Reaction time test (RT): Reaction time was assessed as previously reported by Eckner et al. [27]. The subject was seated with the arm resting on a table in a comfortable position, and they then caught the apparatus as quickly as possible after it began to fall. The fall distance was measured and then converted into a reaction time (in milliseconds) using the formula for a body falling under the influence of gravity (d 5 ½gt2), where d is distance, g is acceleration due to gravity, and t is time.

2.4. Statistical Analysis

The sample size of 24 was used for the statistical power analyses. The effect sizes and the alpha level used for this analysis were 0.3 and 0.05, respectively. The post hoc analyses revealed that statistical power for this study was 0.8 for detecting a medium effect (G*power 3.1). All descriptive data are reported as mean ± SD. Correlation analysis was used to explore the relationships between RT, body composition, and physical fitness variables. A repeated measures ANOVA (RM-ANOVA) was used for RT and PF variables with time as within-participants factor (T0 and T6) and gender as between-participant factors (males vs. females). Seeing that RT was significantly different after dance practice (T6), a RM-ANOVA was used for RT with time as the within-participants factor (T0, T6, and T10) and gender as the between-participant factor (males vs. females). Post hoc analysis with Bonferroni correction was performed to assess differences in RT between T0, T6, and T10. Statistical analyses were conducted using SPSS v. 23 (IBM International, Chicago, IL, USA), and the level of significance was established at p ≤ 0.05.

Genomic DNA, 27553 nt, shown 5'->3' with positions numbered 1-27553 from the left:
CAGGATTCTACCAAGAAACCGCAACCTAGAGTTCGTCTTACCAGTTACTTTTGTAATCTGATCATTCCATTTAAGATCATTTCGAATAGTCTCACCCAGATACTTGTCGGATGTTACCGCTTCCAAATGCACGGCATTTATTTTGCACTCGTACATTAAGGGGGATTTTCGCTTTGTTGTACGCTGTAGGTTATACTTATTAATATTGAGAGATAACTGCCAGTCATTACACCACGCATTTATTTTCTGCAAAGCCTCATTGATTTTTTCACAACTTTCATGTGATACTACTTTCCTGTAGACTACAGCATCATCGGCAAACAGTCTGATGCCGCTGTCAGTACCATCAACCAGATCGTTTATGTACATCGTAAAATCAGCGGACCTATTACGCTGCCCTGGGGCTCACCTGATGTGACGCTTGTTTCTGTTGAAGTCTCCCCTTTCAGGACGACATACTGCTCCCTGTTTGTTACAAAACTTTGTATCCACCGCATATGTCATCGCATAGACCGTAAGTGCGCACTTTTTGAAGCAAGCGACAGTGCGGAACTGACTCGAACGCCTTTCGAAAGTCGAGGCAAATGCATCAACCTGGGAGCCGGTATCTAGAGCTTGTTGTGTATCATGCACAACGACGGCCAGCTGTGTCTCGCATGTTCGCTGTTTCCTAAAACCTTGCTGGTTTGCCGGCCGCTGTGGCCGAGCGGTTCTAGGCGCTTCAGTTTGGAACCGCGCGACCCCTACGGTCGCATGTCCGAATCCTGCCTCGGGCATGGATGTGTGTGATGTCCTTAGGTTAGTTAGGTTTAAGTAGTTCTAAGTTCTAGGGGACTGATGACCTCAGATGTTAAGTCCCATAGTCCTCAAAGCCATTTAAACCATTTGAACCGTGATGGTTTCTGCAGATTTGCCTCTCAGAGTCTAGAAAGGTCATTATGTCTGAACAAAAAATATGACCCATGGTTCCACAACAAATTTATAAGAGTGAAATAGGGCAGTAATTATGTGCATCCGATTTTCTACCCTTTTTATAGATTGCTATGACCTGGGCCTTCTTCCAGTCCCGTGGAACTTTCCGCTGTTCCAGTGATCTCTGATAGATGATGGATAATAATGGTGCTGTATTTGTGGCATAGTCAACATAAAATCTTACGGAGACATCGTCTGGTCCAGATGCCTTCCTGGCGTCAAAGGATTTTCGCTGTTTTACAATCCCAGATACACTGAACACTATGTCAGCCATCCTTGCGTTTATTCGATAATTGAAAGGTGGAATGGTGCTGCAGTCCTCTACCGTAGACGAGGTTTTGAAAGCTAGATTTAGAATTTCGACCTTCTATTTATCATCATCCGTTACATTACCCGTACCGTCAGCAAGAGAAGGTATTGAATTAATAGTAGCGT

3. Results

The drop-out rate was 22.6% at T6 and 42% at T10. The significant main effect of time was found for RT (F1,22=16.8, p < 0.01, ηp20.43). In detail, RT at T6 was 9% faster than T0. No gender differences were found between males and females in the RT parameter. (Table 1). No significant time x gender interaction was found for all the variables. Moreover, significant gender differences were found in weight (p = 0.003), muscle mass (p < 0.01), percent of fat mass (p < 0.01), and hand grip (p < 0.01) (Table 2). Indeed, females showed lower weight, muscle mass, and hand grip values, while a higher percentage of fat mass compared to males (Table 2). Moreover, RT was significantly correlated to VO2max and OLSB at T0 and to VO2max, OLSB, and SLJ at T6 as reported in Table 3. Seeing that RT was significantly different between T0 and T6, this variable was the only one re-evaluated after four months (T10) in 18 subjects. A significant effect of time was found for RT (F2,16 = 6.59). Post hoc analysis showed that RT was significantly higher at T0 (239.1 ± 40,7 ms) than T6 (221.2 ± 20.3 ms) and T10 (212.0 ± 21.9 ms) as shown in Figure 1.